The epidemic of depression in America strikes 30% of all children. Now Martin E. P. Seligman, the best-selling author of Learned Optimism, and his colleagues offer parents and educators a program clinically proven to cut that risk in half. With this startling new research, parents can teach children to apply optimism skills that can curb depression, boost school performance, and improve physical health. These skills provide children with the resilience they need to approach the teenage years and adulthood with confidence. Over the last thirty years the self-esteem movement has infiltrated American homes and classrooms with the credo that supplying positive feedback, regardless of the quality of performance, will make children feel better about themselves. But in this era of raising our children to feel good, the hard truth is that they have never been more depressed. As Dr. Seligman writes in this provocative new book, "Our children are experiencing pessimism, sadness, and passivity on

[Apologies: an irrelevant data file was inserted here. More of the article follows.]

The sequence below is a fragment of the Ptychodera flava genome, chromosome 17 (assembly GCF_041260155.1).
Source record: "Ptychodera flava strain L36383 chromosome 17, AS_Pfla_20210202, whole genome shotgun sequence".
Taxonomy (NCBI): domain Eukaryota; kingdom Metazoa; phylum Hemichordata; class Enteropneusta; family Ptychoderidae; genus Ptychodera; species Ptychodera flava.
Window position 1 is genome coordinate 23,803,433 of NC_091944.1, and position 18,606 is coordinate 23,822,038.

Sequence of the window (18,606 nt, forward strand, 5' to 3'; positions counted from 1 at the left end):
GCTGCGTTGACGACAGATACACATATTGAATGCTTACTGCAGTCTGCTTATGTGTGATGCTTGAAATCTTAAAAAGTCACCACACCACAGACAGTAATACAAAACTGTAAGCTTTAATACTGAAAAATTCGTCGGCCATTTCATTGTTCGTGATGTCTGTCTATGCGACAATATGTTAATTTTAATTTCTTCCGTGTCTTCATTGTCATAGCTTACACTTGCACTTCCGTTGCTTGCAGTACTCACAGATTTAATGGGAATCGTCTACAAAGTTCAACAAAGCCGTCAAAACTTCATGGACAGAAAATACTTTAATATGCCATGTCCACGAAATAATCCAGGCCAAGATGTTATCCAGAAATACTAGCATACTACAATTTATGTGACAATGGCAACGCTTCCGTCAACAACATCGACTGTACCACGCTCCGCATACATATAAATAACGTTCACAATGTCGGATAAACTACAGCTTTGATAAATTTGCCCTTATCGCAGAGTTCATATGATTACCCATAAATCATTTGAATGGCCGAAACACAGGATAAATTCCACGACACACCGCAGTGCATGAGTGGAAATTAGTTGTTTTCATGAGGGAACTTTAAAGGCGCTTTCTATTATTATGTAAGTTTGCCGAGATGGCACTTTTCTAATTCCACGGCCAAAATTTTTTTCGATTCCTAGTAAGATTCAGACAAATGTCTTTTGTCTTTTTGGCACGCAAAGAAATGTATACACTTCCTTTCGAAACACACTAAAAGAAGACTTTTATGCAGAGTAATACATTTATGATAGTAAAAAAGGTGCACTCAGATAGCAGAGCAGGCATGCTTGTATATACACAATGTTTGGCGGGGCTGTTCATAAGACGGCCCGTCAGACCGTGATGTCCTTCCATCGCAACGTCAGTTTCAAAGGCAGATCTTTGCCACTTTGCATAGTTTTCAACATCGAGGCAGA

Author: Wayne Bryan
Publisher: Citadel Press
Release Date: 2004
Genre: Family & Relationships
As father, coach and mentor, Wayne Bryan helped his twin sons become the world's #1 tennis doubles team. His winning philosophy has always been simple: focus on playing before learning, motivate early and often, and most of all, have fun. Now Bryan has distilled his proven formula for success into a unique book that shows parents how to help their kids become champions in athletics, the arts, academia - and just about anything else they chose to undertake. Concise and accessible, this guide is packed with Bryan's trademark energy and common sense tips designed to inspire success.